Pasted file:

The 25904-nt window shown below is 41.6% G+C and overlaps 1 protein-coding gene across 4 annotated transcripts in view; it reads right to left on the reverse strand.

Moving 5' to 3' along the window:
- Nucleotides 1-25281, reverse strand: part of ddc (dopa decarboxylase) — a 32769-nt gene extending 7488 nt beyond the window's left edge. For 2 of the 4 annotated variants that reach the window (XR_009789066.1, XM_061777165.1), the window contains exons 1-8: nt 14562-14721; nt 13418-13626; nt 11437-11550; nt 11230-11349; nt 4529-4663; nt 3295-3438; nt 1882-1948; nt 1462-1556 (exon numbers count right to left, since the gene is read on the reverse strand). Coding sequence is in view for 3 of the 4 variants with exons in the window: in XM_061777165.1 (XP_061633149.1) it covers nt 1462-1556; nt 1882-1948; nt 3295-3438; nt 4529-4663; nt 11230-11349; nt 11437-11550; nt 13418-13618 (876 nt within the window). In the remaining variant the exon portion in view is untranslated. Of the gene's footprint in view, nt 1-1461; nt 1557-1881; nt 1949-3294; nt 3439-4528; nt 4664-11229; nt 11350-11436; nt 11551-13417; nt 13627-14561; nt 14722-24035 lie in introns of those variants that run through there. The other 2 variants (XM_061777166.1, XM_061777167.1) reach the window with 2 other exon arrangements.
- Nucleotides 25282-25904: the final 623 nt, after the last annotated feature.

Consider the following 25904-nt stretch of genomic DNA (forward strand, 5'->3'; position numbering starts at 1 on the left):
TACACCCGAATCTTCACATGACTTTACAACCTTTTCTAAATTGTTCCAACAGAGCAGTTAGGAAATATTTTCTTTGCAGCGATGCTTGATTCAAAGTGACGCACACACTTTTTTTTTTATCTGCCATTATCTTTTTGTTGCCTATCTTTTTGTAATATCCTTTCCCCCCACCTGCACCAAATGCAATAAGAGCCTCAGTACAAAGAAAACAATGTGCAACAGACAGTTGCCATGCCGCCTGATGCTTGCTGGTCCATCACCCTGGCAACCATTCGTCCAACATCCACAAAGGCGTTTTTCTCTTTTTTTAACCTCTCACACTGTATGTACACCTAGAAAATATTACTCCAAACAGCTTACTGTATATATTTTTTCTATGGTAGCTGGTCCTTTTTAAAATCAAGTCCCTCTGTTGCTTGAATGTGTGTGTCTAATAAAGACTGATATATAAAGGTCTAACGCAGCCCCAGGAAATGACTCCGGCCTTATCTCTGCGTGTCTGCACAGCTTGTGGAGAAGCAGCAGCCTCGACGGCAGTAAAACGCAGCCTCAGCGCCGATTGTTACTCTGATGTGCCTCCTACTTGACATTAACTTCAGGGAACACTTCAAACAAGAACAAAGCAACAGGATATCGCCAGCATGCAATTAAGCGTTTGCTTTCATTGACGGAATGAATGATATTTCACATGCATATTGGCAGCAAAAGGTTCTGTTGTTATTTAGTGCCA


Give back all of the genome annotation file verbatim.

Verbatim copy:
The 25904-nt window shown below is 41.6% G+C and overlaps 1 protein-coding gene across 4 annotated transcripts in view; it reads right to left on the reverse strand.

Moving 5' to 3' along the window:
- Nucleotides 1-25281, reverse strand: part of ddc (dopa decarboxylase) — a 32769-nt gene extending 7488 nt beyond the window's left edge. For 2 of the 4 annotated variants that reach the window (XR_009789066.1, XM_061777165.1), the window contains exons 1-8: nt 14562-14721; nt 13418-13626; nt 11437-11550; nt 11230-11349; nt 4529-4663; nt 3295-3438; nt 1882-1948; nt 1462-1556 (exon numbers count right to left, since the gene is read on the reverse strand). Coding sequence is in view for 3 of the 4 variants with exons in the window: in XM_061777165.1 (XP_061633149.1) it covers nt 1462-1556; nt 1882-1948; nt 3295-3438; nt 4529-4663; nt 11230-11349; nt 11437-11550; nt 13418-13618 (876 nt within the window). In the remaining variant the exon portion in view is untranslated. Of the gene's footprint in view, nt 1-1461; nt 1557-1881; nt 1949-3294; nt 3439-4528; nt 4664-11229; nt 11350-11436; nt 11551-13417; nt 13627-14561; nt 14722-24035 lie in introns of those variants that run through there. The other 2 variants (XM_061777166.1, XM_061777167.1) reach the window with 2 other exon arrangements.
- Nucleotides 25282-25904: the final 623 nt, after the last annotated feature.

Consider the following 25904-nt stretch of genomic DNA (forward strand, 5'->3'; position numbering starts at 1 on the left):
TACACCCGAATCTTCACATGACTTTACAACCTTTTCTAAATTGTTCCAACAGAGCAGTTAGGAAATATTTTCTTTGCAGCGATGCTTGATTCAAAGTGACGCACACACTTTTTTTTTTATCTGCCATTATCTTTTTGTTGCCTATCTTTTTGTAATATCCTTTCCCCCCACCTGCACCAAATGCAATAAGAGCCTCAGTACAAAGAAAACAATGTGCAACAGACAGTTGCCATGCCGCCTGATGCTTGCTGGTCCATCACCCTGGCAACCATTCGTCCAACATCCACAAAGGCGTTTTTCTCTTTTTTTAACCTCTCACACTGTATGTACACCTAGAAAATATTACTCCAAACAGCTTACTGTATATATTTTTTCTATGGTAGCTGGTCCTTTTTAAAATCAAGTCCCTCTGTTGCTTGAATGTGTGTGTCTAATAAAGACTGATATATAAAGGTCTAACGCAGCCCCAGGAAATGACTCCGGCCTTATCTCTGCGTGTCTGCACAGCTTGTGGAGAAGCAGCAGCCTCGACGGCAGTAAAACGCAGCCTCAGCGCCGATTGTTACTCTGATGTGCCTCCTACTTGACATTAACTTCAGGGAACACTTCAAACAAGAACAAAGCAACAGGATATCGCCAGCATGCAATTAAGCGTTTGCTTTCATTGACGGAATGAATGATATTTCACATGCATATTGGCAGCAAAAGGTTCTGTTGTTATTTAGTGCCA